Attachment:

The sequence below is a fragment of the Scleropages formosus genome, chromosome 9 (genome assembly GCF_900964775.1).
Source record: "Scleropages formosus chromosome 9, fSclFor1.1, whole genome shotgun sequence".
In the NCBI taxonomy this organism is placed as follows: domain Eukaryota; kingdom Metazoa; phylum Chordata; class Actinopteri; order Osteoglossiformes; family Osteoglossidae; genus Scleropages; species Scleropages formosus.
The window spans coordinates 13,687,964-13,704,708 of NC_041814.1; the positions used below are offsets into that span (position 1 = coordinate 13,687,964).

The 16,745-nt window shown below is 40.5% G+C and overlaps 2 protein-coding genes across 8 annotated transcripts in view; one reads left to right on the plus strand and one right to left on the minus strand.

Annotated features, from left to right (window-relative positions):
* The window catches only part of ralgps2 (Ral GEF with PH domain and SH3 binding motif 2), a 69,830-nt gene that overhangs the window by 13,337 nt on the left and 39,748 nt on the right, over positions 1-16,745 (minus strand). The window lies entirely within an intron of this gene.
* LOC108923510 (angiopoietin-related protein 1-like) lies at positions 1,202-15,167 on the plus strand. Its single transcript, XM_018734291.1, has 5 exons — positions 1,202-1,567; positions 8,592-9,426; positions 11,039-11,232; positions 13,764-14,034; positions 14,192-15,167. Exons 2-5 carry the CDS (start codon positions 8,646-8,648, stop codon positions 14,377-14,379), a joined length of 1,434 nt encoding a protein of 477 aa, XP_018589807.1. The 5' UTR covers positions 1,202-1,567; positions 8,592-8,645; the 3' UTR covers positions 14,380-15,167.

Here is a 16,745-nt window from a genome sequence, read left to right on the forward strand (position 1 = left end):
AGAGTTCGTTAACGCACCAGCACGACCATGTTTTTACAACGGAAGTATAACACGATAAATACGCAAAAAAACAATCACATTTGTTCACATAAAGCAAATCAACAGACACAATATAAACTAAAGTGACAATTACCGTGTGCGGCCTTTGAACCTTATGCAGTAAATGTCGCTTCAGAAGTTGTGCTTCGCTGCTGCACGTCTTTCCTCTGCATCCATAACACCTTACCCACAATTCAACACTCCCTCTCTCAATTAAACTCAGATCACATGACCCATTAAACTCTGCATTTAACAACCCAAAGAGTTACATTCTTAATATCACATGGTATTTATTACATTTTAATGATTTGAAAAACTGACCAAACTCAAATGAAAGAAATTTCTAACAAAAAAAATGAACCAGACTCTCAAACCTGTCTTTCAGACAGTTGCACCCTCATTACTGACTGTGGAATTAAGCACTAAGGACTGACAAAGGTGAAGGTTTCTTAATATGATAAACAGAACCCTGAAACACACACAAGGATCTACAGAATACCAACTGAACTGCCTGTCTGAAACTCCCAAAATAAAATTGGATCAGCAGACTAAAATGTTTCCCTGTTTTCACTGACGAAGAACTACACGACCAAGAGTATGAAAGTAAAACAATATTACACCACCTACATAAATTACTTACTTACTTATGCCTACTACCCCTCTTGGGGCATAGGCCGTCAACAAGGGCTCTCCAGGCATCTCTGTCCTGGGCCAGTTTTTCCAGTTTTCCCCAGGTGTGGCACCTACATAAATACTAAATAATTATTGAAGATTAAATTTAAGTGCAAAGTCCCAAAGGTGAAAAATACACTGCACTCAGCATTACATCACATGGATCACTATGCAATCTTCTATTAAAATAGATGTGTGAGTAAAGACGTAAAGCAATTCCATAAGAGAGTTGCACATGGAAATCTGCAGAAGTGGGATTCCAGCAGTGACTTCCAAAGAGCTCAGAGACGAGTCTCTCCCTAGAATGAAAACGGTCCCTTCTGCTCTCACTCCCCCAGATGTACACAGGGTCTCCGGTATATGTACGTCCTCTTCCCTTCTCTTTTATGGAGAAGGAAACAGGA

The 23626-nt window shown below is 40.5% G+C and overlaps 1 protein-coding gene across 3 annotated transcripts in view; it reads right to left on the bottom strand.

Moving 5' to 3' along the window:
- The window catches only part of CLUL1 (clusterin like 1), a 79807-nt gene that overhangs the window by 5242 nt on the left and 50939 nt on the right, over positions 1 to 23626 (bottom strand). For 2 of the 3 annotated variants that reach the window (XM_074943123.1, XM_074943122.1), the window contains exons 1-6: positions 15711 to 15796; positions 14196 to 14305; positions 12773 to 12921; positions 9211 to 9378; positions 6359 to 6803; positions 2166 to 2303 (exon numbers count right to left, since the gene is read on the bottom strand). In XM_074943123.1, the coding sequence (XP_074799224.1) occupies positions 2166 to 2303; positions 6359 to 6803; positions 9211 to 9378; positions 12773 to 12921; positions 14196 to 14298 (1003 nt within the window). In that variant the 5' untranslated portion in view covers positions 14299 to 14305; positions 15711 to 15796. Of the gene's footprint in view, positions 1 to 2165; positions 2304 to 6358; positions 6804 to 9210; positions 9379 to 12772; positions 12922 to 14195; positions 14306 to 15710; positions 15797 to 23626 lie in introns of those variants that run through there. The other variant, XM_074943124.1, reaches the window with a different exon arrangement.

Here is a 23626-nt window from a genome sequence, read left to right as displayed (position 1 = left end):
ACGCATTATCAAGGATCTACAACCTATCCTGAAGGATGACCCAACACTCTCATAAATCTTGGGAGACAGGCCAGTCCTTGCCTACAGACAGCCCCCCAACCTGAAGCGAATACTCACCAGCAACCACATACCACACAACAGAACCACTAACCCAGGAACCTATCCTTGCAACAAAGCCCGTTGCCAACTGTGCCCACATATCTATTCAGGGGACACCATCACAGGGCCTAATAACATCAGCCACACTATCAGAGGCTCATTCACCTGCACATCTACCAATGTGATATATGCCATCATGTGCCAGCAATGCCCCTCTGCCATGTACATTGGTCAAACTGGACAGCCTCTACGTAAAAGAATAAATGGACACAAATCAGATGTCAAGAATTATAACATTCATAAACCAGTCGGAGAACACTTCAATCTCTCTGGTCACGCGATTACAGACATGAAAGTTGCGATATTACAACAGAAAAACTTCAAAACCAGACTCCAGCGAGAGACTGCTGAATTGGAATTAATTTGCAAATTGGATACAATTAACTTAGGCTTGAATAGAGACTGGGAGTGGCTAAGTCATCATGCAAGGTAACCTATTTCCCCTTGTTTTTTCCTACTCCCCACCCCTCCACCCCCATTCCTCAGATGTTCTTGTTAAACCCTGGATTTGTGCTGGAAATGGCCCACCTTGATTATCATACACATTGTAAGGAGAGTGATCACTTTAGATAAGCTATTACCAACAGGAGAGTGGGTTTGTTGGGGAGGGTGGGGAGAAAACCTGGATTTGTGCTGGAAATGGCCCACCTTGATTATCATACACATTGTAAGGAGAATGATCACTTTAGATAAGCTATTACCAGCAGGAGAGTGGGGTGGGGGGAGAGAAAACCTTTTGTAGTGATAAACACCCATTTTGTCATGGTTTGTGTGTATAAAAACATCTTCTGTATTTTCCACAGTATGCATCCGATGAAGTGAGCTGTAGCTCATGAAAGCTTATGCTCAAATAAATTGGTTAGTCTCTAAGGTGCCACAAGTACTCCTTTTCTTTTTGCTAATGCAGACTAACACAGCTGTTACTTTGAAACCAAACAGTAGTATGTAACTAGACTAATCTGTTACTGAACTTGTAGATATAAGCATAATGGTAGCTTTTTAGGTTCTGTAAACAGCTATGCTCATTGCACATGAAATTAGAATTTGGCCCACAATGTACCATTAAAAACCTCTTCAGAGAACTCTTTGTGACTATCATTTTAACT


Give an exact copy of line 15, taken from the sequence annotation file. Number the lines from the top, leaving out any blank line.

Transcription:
ACGCATTATCAAGGATCTACAACCTATCCTGAAGGATGACCCAACACTCTCATAAATCTTGGGAGACAGGCCAGTCCTTGCCTACAGACAGCCCCCCAACCTGAAGCGAATACTCACCAGCAACCACATACCACACAACAGAACCACTAACCCAGGAACCTATCCTTGCAACAAAGCCCGTTGCCAACTGTGCCCACATATCTATTCAGGGGACACCATCACAGGGCCTAATAACATCAGCCACACTATCAGAGGCTCATTCACCTGCACATCTACCAATGTGATATATGCCATCATGTGCCAGCAATGCCCCTCTGCCATGTACATTGGTCAAACTGGACAGCCTCTACGTAAAAGAATAAATGGACACAAATCAGATGTCAAGAATTATAACATTCATAAACCAGTCGGAGAACACTTCAATCTCTCTGGTCACGCGATTACAGACATGAAAGTTGCGATATTACAACAGAAAAACTTCAAAACCAGACTCCAGCGAGAGACTGCTGAATTGGAATTAATTTGCAAATTGGATACAATTAACTTAGGCTTGAATAGAGACTGGGAGTGGCTAAGTCATCATGCAAGGTAACCTATTTCCCCTTGTTTTTTCCTACTCCCCACCCCTCCACCCCCATTCCTCAGATGTTCTTGTTAAACCCTGGATTTGTGCTGGAAATGGCCCACCTTGATTATCATACACATTGTAAGGAGAGTGATCACTTTAGATAAGCTATTACCAACAGGAGAGTGGGTTTGTTGGGGAGGGTGGGGAGAAAACCTGGATTTGTGCTGGAAATGGCCCACCTTGATTATCATACACATTGTAAGGAGAATGATCACTTTAGATAAGCTATTACCAGCAGGAGAGTGGGGTGGGGGGAGAGAAAACCTTTTGTAGTGATAAACACCCATTTTGTCATGGTTTGTGTGTATAAAAACATCTTCTGTATTTTCCACAGTATGCATCCGATGAAGTGAGCTGTAGCTCATGAAAGCTTATGCTCAAATAAATTGGTTAGTCTCTAAGGTGCCACAAGTACTCCTTTTCTTTTTGCTAATGCAGACTAACACAGCTGTTACTTTGAAACCAAACAGTAGTATGTAACTAGACTAATCTGTTACTGAACTTGTAGATATAAGCATAATGGTAGCTTTTTAGGTTCTGTAAACAGCTATGCTCATTGCACATGAAATTAGAATTTGGCCCACAATGTACCATTAAAAACCTCTTCAGAGAACTCTTTGTGACTATCATTTTAACT